Port Moresby

Jessie T. Ponce Photography

(1) Port Moresby as seen from an airplane

What About Port Moresby?

Having posted dozens of photos about Papua New Guinea, I was just waiting for one of the readers to ask something like, “What about Port Moresby, what can you show or tell us about it?”.  If it did happen, I would have probably blushed (if blushing can be done in a blog) and admit that I have nothing much to say about the country’s capital except that I felt unsafe there and I found the place outrageously expensive; and I have nothing much to show but  the images I took as I flew in and out of the place or from the windows of my office or hotel room which were both located many floors above the ground.

Jessie T. Ponce Photography

(2) A closer view of the on-going huge reclamation works with a yacht club and hotel complex almost complete

It’s not easy to photograph and learn more about a capital city whose notorious reputation makes strolling around as a typical tourist-with-an-expensive-camera sound more like a death wish.   Crime rate in this city is staggering.  Rape and murder are rampant with the murder rate reportedly three times that of Moscow, and 23 times that of London.  Raskol gangs terrorize the streets and control large areas of the city.  The local police force appears impotent and is accused of being responsible for many of the atrocities.  The 60-90% unemployment rate and the unproductive land around the city are frequently cited as the root causes of all these troubles.  If this sounds shocking, Google Port Moresby and you’ll find many more horror stories about the place including being one of the 10 most dangerous cities of the world and  being the worst place to live in among 130 world capitals.

Jessie T. Ponce Photography

(3) The city faces the Gulf of Papua and is strategically located between Australia and Southeast Asia

Serious Risks

Jessie T. Ponce Photography

(4) My office building as viewed from the front of my hotel

Furthermore, the office I worked with took these security issues very seriously and provides a lengthy security briefing requiring extreme caution for new-comers.  For example, my hotel was almost literally just a stone’s throw away from the office (photo on the left) but it was a must that a secured vehicle fetched us every morning and brought us back every afternoon.  An office vehicle had to bring me to the airport one early morning and I was shocked to find out that private security personnel were following us in another car.  I was, of course, quick to conclude that the security escort was intended not necessarily for me but for the glitzy SUV I was riding.  Still not convinced, I secretly ventured out of my hotel premises into the open city streets one weekend, pretending to be just another man on the street (of course I did not wear anything fancy or carry something that would attract attention such as my camera).  Thankfully, I did survive the little adventure and was able to get a hearty lunch from a Chinese restaurant but some diners I befriended confirmed the security advice such as don’t walk around alone even at daytime — if you do, don’t show that you are new in town, stay away from certain areas of the city, etc., etc.  That finally convinced me that the office’s security precautions were justified and that I was lucky to be spending most of my time in the province where security conditions was much better — most of the time, at least.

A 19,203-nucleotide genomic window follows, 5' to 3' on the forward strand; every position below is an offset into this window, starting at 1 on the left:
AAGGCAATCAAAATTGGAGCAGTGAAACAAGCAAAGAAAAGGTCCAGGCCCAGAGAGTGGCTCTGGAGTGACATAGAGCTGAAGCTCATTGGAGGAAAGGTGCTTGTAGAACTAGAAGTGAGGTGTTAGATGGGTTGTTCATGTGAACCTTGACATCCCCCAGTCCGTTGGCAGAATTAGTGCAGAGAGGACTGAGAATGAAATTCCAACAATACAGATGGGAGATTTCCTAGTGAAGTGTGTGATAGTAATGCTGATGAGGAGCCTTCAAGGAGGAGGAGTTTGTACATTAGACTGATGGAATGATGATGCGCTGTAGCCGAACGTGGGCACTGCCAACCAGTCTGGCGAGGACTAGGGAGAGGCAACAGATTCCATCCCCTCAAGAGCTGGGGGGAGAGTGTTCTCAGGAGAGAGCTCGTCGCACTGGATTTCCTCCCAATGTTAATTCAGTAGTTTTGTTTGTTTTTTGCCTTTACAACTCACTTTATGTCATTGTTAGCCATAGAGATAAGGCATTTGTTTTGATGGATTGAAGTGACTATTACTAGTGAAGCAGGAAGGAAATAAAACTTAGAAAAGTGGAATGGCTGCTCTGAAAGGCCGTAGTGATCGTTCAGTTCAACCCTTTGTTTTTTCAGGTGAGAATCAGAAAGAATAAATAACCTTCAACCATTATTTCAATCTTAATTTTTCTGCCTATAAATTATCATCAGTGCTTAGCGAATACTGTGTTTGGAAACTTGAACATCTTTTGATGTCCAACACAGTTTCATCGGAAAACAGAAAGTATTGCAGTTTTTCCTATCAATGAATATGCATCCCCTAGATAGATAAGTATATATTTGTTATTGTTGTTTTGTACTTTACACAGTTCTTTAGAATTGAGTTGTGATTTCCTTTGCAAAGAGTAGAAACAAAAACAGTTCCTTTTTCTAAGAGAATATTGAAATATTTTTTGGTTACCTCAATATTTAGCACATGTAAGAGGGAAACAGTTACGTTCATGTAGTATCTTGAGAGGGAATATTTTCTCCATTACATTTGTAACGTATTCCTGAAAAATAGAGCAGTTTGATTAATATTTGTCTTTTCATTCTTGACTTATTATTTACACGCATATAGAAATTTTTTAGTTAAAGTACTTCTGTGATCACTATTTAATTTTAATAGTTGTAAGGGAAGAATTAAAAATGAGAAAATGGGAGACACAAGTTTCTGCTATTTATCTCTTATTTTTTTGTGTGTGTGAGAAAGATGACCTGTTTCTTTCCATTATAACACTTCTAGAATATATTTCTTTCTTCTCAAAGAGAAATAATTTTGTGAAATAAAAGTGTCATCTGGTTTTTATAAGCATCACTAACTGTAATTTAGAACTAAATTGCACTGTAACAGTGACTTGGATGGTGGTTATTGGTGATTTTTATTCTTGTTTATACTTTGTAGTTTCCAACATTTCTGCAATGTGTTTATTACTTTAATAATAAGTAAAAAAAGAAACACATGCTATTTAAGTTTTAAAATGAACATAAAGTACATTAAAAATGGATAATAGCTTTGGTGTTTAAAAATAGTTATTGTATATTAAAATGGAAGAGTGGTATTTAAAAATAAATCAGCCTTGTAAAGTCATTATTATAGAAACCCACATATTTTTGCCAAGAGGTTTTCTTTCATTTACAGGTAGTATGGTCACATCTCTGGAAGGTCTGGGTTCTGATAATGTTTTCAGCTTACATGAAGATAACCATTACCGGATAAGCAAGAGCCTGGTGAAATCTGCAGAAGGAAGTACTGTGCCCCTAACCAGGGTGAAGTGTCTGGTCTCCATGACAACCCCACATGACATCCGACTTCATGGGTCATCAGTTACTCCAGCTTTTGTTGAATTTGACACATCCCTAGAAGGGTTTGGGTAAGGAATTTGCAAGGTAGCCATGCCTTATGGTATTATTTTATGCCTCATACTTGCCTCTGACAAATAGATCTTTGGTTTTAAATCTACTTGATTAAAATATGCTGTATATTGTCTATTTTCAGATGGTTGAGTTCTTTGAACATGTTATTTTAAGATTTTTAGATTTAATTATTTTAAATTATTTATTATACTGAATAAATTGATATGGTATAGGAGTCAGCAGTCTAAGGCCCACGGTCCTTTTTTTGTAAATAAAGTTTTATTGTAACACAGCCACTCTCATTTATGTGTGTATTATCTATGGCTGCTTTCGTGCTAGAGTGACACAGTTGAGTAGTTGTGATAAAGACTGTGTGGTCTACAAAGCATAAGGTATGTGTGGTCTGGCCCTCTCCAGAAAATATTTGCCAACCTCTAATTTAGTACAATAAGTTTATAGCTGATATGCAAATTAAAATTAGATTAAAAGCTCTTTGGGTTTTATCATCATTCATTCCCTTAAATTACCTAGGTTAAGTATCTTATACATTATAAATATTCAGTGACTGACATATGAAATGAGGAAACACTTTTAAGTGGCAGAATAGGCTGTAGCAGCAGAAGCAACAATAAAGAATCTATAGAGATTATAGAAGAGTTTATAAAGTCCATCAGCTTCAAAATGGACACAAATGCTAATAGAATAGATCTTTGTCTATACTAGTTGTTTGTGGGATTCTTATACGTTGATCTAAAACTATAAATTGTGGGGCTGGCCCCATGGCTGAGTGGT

Hopeful Trends

Jessie T. Ponce Photography

(5) Boats in the gulf as viewed from my office window

But the city is not without potential and it doesn’t mean that I couldn’t get good photos of it even from lofty vantage points.  Port Moresby is strategically located between Australia and Southeast Asia, the reason why the Japanese Imperial Army made it a prime target in World War II, and it was already an important trade center even before Admiral Sir Fairfax Moresby claimed the land for Britain in 1873.  The country is rich in natural resources, including huge deposits of gold and copper and the currently being developed liquefied natural gas, and, albeit very slowly, this redounds to some development in the capital.  Huge construction works are visible when driving around and/or flying in and out of the city — some hopeful indications that conditions in the city may still improve.

Jessie T. Ponce Photography

(6) Residential areas in the hilly portion of the city

Jessie T. Ponce Photography

(7) Colorful houses on stilts along the coast

Jessie T. Ponce Photography

(8) Weekend crowd at the seawall as viewed from my hotel window

Jessie T. Ponce Photography

(9) Downtown Port Moresby as viewed 13 floors above the ground

Jessie T. Ponce Photography

(10) The side of town where my office is located

Jessie T. Ponce Photography

(11) Vendors and their colorful umbrellas along a city street

Jessie T. Ponce Photography

(12) Afternoon sky as viewed from the office

Jessie T. Ponce Photography

(13) Luckily, my hotel has this pool and spa area where I could spend most of my free time

Jessie T. Ponce Photography

(14) Daybreak over the Gulf: There is hope for the city.

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